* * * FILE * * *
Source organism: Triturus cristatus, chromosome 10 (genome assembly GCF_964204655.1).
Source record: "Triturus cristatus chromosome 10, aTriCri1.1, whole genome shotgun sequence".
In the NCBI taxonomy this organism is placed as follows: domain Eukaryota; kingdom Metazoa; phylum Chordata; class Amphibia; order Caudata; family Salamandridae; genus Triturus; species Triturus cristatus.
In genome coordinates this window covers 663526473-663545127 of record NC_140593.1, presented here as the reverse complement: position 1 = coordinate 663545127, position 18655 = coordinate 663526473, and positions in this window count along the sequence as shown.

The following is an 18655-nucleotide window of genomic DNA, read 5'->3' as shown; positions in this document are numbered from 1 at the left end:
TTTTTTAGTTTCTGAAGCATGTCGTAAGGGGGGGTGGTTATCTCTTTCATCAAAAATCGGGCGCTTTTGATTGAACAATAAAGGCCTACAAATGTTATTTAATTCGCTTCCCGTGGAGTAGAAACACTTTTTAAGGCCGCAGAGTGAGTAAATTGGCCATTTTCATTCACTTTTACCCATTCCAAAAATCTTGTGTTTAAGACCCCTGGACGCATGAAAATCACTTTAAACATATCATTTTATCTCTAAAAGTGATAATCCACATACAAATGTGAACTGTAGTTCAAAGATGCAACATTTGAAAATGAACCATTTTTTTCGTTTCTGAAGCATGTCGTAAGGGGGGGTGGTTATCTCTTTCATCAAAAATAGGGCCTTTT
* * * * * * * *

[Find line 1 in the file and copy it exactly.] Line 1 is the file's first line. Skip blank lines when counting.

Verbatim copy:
Source organism: Triturus cristatus, chromosome 10 (genome assembly GCF_964204655.1).